An animal with rabies may stagger or stumble and display unprovoked aggressive behavior or be over-friendly. Animals with advanced rabies may also foam at the mouth. This is because the rabies virus affects the salivary glands causing hyper-salivation. They may also develop hydrophobia (fear of water).
None of these symptoms are definitive signs that an animal has rabies, and rabid animals may or may not exhibit these signs.
If an animal shows any of these signs, you should contain it to prevent possible exposure either to you, your family, or another animal, and contact your veterinarian or animal health department.
To confirm an infection, the animal must be euthanized and a brain tissue sample must be tested for the presence of rabies in a reputable laboratory.
The rabies virus is transmitted through saliva or brain/nervous system tissue of an animal infected with rabies. The infectious material then needs to pass into the body, usually through a bite wound, open cuts in skin, or less commonly through mucous membranes such as the mouth or eyes.
A person can only get rabies by coming in contact with these specific excretions and tissues. Rabies virus becomes noninfectious when it dries out, for example, when infected saliva or other material is exposed to sunlight.
You have not been exposed to rabies if
• the animal doesn't have rabies itself – most dogs do not have rabies
• you have petted or handled an animal
• you have had contact with blood, urine or feces
In extremely rare cases, humans have been infected because they inhaled aerosoled saliva that contained the virus (e.g., in caves with very large bat populations) and through organ transplants from donors with rabies infections.
If you been bitten or scratched by an animal that is unknown to you and/or that appears unwell, you may have been exposed to rabies.
Please take any potential exposure seriously. Thoroughly wash the wound with soap and water and seek urgent medical attention.
Rabies is a viral disease that is transmitted through the saliva or nervous system tissues of an infected mammal to another mammal. The rabies virus infects the central nervous system and causes severely distressing neurological symptoms, disease in the brain, and, ultimately, death.
Rabies is a zoonotic disease, which means that it can pass from other animals to humans. Rabies is the deadliest disease on earth with a 99.9% fatality rate.
Vaccinate pets according to the recommended schedule, and take your pet to the veterinarian for a booster should they get bitten by a potentially rabid animal. Additionally, spay or neuter your pet to reduce the number of potential strays that are not vaccinated against rabies. Keeping your pet on a leash when outdoors prevents inadvertent exposure to a rabid wild animal.
Most puppies that bite are exploring the world using their mouths and will interact with people in a playful way, which includes nipping and biting, and do not have rabies. However, all bites from unvaccinated animals living in regions where rabies is endemic should be investigated by a medical expert.
If the puppy has been restricted indoors, walked only on a leash outdoors, and the owner is confident that the puppy has not interacted with any wildlife or other dogs, then it is extremely unlikely that the puppy is infected with the rabies virus. A person bitten by an unvaccinated puppy that has been roaming outdoors or exposed to other animals may be at risk for the rabies virus and should seek medical advice. Even puppies that have been contained in a fenced-in backyard, may still have been exposed to high risk wildlife such as skunks, coyotes, fox, raccoons and bats, and a bite from an unvaccinated puppy is a considered a risk for contracting the disease if the puppy has not been in a restricted environment.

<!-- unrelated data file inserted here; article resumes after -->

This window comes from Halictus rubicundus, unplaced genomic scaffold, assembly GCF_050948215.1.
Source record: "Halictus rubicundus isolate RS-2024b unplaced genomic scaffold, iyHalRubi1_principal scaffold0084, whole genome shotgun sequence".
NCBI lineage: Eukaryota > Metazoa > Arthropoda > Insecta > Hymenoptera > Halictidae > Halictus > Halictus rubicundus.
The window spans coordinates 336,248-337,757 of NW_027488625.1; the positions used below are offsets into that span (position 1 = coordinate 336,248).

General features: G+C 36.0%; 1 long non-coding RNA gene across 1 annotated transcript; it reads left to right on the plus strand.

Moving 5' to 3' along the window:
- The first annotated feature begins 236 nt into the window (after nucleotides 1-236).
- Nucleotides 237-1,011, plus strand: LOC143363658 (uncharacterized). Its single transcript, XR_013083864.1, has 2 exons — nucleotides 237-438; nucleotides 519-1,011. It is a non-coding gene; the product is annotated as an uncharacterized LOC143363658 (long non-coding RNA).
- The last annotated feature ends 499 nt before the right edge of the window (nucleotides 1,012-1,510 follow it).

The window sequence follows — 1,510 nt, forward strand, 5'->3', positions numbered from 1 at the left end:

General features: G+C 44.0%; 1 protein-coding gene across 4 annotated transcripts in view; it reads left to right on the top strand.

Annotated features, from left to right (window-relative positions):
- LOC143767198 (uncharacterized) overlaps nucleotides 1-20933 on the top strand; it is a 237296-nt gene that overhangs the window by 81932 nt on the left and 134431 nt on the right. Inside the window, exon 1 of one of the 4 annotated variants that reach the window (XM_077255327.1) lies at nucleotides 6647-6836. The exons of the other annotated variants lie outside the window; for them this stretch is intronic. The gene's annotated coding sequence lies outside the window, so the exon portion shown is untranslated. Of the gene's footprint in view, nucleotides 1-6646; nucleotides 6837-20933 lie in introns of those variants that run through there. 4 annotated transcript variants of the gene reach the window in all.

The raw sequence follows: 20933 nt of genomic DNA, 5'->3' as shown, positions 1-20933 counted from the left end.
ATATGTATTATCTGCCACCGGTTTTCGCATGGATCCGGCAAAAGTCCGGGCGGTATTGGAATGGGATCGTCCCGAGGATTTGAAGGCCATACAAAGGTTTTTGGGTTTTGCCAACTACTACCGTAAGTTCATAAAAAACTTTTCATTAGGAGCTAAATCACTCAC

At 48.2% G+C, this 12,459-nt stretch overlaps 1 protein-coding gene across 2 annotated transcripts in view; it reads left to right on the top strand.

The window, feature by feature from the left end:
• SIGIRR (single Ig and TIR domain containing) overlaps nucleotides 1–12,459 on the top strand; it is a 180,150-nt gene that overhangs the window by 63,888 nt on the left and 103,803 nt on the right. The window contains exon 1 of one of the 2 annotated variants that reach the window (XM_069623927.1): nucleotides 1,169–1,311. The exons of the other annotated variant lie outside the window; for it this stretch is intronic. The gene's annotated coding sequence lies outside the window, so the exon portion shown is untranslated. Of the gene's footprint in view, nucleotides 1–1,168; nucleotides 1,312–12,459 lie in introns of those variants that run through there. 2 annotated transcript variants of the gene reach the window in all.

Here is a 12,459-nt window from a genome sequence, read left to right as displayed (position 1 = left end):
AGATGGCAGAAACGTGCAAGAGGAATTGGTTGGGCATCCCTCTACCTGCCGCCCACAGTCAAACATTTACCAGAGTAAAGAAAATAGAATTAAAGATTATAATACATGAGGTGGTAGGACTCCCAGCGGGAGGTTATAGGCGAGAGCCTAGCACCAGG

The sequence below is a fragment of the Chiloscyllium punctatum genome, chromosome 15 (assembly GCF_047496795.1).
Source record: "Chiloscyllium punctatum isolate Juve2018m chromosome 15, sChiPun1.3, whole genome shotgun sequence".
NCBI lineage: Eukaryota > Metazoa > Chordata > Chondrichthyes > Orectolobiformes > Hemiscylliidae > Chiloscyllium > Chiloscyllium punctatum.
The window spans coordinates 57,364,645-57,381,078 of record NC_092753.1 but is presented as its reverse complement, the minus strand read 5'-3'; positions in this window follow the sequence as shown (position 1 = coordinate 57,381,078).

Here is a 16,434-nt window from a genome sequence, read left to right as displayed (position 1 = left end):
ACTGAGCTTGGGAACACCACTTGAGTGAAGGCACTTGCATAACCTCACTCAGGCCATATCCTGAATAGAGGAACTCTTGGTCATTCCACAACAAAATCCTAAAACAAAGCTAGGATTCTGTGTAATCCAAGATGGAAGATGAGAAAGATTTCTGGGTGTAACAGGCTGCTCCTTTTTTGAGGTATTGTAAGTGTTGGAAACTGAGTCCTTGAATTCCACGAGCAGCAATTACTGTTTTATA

Infection usually occurs following a bite or scratch from an infected animal, and the rabies virus is transmitted through the saliva of the host animal. Most often, the virus is passed to human populations through dogs (95% of worldwide cases), but the other species have been identified as important reservoirs of the rabies virus, including bats, raccoons, skunks, foxes, and coyotes.
While not as prevalent, transmission can also occur when saliva comes into direct contact with mucous membranes (i.e., eyes, nose, mouth), and very rarely through inhalation of aerosolized saliva, and through corneal and internal organ transplantation.
There have been cases where butchering raw meat from rabid animals has transmitted the infection, presumably through infectious neural tissue coming into contact with open wounds in the skin.
Yes – even if they spend most of their time indoors. You and your family have a lot of contact with your pets and if they contract rabies there is a high chance of them passing it to you before you know there is a problem.
In many countries it is a legal requirement that house pets be vaccinated against rabies.
Vaccinating your animals against rabies protects them and is an important step to reducing risk for you and your family.
Yes. It is possible, though very rare, to develop clinical rabies after an incubation period of several years. Typically, the incubation period for the rabies virus is between one and three months; however, the length of the time to onset of disease symptoms can be as short as a few days to as long as several years. As long as there are no symptoms of rabies after an exposure, PEP can still prevent clinical rabies from developing. If there is a suspicion of exposure, even as long as several years ago, victims can still benefit from PEP, and should immediately consult a medical expert to determine if it is necessary.
If there is potential that there was exposure to the rabies virus, then PEP is recommended.